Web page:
Despoina Lioliou poses in a classroom at Clark University in Worcester

Clark undergrad aspires to reshape the Greek education system

February 28, 2017

After spending a few years in Greece’s public school system, Despoina Lioliou ’17 of Veroia, Greece, realized students were taught to learn through rote memorization, not thoughtful or creative questioning. She enrolled at Clark University, and discovered her purpose: change how Greek children learn.

“In my sophomore year, I asked a professor for advice about what to do in life, and he asked me, ‘What makes you angry about the world?’ I realized I really wanted to reform education in Greece,” she says.

The psychology major with a minor in education has accrued extensive research experience while keeping an eye on her goal of earning a doctorate in educational psychology.

She landed her first internship at the University of Massachusetts Medical School and has since interned in the Laboratory for Child Development at Johns Hopkins University and Yale University’s Social Cognitive Development Lab, for which she earned a Barth Summer Internship Award.

Lioliou also works as a research assistant in Clark’s Purpose Lab, part of a six-country longitudinal study on service learning, with her faculty and honors thesis adviser Seana Moran, research assistant professor of psychology. There, working alongside Moran, she combined research with technical skills to write, conceptualize and produce videos to communicate the lab’s findings, something she feels makes her a more attractive candidate for graduate school or employment when she graduates.

“Whether we talk about strengthening my purpose in life, preparing for my thesis defense, or networking in conferences, she always has advice that is based on her experiences and her understanding of my goals,” Lioliou says.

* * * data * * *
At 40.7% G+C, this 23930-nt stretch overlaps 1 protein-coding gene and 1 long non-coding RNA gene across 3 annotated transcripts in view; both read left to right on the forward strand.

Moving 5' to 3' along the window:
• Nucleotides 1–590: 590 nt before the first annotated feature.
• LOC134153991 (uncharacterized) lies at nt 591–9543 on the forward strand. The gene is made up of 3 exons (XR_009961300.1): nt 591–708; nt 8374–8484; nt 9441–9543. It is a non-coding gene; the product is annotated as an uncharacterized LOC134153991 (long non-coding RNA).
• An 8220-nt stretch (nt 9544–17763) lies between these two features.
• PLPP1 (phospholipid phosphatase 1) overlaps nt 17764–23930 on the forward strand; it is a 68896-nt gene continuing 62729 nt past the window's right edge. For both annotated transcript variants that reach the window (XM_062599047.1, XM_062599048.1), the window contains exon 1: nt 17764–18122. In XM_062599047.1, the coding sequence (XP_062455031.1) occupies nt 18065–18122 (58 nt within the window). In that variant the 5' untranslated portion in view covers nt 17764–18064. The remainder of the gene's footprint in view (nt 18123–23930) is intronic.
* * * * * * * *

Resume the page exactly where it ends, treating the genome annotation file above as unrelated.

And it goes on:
Lioliou is the president of Clark’s Psi Chi Chapter, the psychology honor society, and she’s pursuing additional leadership roles because of it.

“The emphasis on research in my coursework has provided me with enough experience to get prestigious internships, which in turn have made me a competitive job candidate,” she notes.

Lioliou is gaining teaching experience as a program coordinator and teacher with Clark’s Educational Studies Program’s SPLASH event and as a researcher and instructor through Professor Sarah Michaels’ “In Our Own Words” project, a weekly poetry club for local students in 7th through 10th grades.

Outside the lab and classroom, Lioliou has volunteered with refugee populations and children in Greece. During winter break in 2016, she was a caretaker for unaccompanied refugee children and last August worked as a teaching assistant at refugee camp schools. Through her Psi Chi leadership role, she’s leading a fundraising effort for the Refugee and Immigrant Assistance Center in Worcester.

“I find that I learn best by doing, and Clark has been full of opportunities for action,” she says. “Clark provided the freedom to explore and has made me sure the career path I’ve chosen is the one I truly feel passionate about.”

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